Wisconsin Women’s Business Initiative Corporation (WWBIC) and the Hispanic Collaborative hosted a presentation and an information session with local Latino business owners at WWBIC South Central Office in Madison on Sept. 26 introducing a new initiative called mercadoMAD that will help Latino businesses in Madison and surrounding areas buy and sell goods or services online.
“mercadoMAD is a marketplace for Latino-owned businesses. It’s basically a way for them to learn the value of E-commerce and experience it at very low risk,” Andrea Mendez Barrutia, director of community engagement at the Hispanic Collaborative, tells Madison365. “Our mission is to strengthen and expand Latino-owned businesses by providing an easy on-ramp and adoption to E-commerce. Our vision is E-commerce in every Latino-owned business.”
The idea for the marketplace came about during the COVID-19 pandemic and was implemented successfully with Milwaukee-area businesses through mercadoMKE.
“What we found is that with the pandemic a lot of small businesses were hit really hard and they didn’t necessarily have the E-commerce capabilities,” Mendez Barrutia says. “And so the Hispanic Collaborative, we have a community working group and the idea came up [for mercadoMKE] as we were talking about E-Commerce and its importance. So we had a team in Milwaukee that basically went door to door to businesses and got them on board to mercadoMKE.”
mercadoMKE, a collaborative nonprofit initiative in support of Latino business owners, launched in 2021 and now has over 120 businesses participating in the Milwaukee area. The new mercadoMAD will basically be an extension of that marketplace initiative.
It’s led by WWBIC, an innovative statewide economic development corporation, in partnership with the Hispanic Collaborative, an organization that works collaboratively with the broader community to advance outcomes for Latinos in the Milwaukee region and beyond.
“It’s all about supporting Latino-owned businesses. It comes with free technical assistance and it’s free to participate in,” says Mendez Barrutia. “It’s a great way for them to learn E-commerce right and experience it. As we know, technology is expensive and it takes time to add it as a channel within your operations. So this comes with full support for that.”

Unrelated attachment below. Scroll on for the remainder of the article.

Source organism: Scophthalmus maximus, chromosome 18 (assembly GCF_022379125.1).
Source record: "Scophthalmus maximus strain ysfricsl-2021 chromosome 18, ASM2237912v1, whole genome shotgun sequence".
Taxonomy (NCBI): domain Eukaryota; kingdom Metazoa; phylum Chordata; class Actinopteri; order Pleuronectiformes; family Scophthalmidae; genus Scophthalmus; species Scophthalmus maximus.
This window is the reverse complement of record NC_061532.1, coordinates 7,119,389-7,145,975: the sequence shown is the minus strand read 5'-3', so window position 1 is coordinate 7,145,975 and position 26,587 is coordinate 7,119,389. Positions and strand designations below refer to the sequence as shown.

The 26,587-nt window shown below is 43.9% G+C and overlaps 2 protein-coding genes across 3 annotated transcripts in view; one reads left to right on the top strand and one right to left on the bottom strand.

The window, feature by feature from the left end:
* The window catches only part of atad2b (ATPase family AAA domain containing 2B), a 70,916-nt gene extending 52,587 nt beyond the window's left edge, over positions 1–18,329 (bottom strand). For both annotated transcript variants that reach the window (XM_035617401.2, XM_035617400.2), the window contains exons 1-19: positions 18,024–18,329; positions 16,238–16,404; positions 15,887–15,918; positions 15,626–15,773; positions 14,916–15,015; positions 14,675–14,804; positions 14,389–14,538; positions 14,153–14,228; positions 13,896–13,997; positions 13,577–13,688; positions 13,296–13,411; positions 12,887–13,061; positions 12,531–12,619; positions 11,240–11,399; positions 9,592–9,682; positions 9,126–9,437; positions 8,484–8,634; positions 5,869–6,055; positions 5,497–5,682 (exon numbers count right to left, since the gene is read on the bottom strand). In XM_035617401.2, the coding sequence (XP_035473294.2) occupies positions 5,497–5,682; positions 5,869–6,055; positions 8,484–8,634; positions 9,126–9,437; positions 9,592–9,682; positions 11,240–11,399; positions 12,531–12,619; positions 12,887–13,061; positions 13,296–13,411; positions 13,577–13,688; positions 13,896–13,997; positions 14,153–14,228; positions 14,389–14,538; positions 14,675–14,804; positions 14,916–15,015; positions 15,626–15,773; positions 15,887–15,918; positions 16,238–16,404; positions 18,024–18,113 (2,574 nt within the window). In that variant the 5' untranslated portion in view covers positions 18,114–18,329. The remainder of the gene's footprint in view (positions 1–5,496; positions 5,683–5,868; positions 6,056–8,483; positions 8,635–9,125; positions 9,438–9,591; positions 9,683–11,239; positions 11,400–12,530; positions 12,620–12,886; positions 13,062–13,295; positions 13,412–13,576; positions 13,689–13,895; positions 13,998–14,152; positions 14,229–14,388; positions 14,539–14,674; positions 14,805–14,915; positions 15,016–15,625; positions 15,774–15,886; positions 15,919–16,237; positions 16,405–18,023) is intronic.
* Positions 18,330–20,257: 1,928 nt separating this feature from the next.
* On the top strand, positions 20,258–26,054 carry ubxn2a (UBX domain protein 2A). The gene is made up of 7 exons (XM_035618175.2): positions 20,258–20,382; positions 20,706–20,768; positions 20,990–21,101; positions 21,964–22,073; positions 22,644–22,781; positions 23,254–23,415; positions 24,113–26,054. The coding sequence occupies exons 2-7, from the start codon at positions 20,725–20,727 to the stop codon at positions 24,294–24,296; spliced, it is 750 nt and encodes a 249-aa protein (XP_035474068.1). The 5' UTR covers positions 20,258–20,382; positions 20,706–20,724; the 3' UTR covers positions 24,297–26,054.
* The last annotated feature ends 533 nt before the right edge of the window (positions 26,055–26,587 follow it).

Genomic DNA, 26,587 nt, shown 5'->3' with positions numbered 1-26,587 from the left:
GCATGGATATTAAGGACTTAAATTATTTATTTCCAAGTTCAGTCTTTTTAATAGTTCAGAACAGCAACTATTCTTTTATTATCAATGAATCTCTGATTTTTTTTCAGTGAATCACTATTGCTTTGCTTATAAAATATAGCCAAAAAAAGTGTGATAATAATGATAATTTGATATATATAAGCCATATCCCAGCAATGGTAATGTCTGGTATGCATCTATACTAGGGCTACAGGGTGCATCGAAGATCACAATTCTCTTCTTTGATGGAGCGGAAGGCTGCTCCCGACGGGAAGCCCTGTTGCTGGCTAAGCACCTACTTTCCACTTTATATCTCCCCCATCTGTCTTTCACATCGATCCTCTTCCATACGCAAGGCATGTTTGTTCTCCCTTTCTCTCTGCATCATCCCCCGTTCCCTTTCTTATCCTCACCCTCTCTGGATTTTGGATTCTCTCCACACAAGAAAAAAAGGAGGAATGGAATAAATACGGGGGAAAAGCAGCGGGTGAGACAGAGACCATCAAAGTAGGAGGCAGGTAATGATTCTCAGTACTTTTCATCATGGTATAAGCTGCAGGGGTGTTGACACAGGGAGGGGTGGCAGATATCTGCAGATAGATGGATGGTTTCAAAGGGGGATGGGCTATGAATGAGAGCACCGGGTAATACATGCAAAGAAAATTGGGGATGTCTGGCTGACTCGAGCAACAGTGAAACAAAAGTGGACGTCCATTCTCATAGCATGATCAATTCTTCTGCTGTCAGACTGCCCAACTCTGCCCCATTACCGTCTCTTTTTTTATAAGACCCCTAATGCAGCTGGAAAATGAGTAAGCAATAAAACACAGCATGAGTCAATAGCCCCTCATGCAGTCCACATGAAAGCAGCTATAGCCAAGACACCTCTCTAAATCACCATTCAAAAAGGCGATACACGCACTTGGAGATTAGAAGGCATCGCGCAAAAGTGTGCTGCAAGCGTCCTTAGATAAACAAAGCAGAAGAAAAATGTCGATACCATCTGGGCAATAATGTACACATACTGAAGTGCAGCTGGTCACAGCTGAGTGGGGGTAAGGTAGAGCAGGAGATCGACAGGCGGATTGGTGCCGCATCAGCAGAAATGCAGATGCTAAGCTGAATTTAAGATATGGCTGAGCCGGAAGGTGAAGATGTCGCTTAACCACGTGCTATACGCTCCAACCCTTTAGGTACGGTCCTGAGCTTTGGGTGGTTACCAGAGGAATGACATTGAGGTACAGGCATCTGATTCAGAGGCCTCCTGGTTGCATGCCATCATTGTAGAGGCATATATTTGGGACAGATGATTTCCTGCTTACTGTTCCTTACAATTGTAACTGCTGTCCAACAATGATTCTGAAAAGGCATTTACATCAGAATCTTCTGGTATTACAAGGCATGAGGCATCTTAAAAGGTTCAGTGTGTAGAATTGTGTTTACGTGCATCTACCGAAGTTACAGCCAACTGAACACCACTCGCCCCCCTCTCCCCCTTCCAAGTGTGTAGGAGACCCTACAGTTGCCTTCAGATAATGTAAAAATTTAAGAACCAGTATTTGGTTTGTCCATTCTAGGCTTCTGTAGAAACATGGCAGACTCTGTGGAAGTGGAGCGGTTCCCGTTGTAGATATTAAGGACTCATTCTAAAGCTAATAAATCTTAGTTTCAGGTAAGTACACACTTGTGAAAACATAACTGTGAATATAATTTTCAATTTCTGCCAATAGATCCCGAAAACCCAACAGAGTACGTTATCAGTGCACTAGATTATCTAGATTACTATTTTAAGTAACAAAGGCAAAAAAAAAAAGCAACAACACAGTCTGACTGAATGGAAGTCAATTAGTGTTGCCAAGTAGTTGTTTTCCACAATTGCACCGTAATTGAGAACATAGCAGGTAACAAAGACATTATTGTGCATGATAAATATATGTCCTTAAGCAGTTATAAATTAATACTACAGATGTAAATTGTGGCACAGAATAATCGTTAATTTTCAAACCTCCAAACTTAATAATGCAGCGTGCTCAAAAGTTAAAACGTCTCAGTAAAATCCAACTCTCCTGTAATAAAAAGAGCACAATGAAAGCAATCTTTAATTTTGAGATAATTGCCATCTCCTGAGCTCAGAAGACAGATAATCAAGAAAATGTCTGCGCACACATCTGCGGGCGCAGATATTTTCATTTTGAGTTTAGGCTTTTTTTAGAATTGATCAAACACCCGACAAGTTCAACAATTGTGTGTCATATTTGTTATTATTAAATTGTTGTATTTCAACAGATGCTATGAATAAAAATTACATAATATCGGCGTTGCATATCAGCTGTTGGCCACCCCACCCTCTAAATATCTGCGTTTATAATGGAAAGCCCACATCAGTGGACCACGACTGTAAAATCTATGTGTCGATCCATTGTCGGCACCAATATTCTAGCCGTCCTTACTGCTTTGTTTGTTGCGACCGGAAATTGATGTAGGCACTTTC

mercadoMAD is free for small businesses to participate in.
“We’re really walking alongside their journey,” Kamaljit K. Jackson, vice president of programs and operations at WWBIC, tells Madison365. “It’s not just showing them, ‘Here’s the platform and thank you very much.’ It’s about: what can we do to assist you? Here’s how you set it up. Here’s how we add things. Here’s how we change our logo. Here’s how we add other components within a website.
“So it’s about training, teaching, and educating, so eventually we can get them to a much more robust platform in the future,” Jackson continues. “We would love to see all of our Hispanic communities and Hispanic-owned businesses have like an Amazon feel from an E-commerce perspective. But in order to get there, we have to take small steps because we know learning new technology for our demographics — very small businesses and mom-and-pop shops — can be very difficult to turn on the dime to go to E-commerce because it takes a lot of dollars and just the tech savviness and the know-how.”
Jackson adds that what they are building with mercadoMAD, much like they have already built with mercadoMKE, is “a comprehensive look with 365 comprehensive support.”
“It’s really walking alongside their journey to be able to make sure that we’re helping 365 [days a week] with whatever they need,” she says. “And we have two very dedicated individuals, one specifically for Milwaukee, one specifically for Madison. And then we also have this beautiful relationship with Walnut Way [Conservation Corp.] here in greater Milwaukee that they will be utilizing this platform for the Black entrepreneurs. So we’re looking at three very distinct communities, but very aligned in terms of E-commerce and getting individuals on this platform.”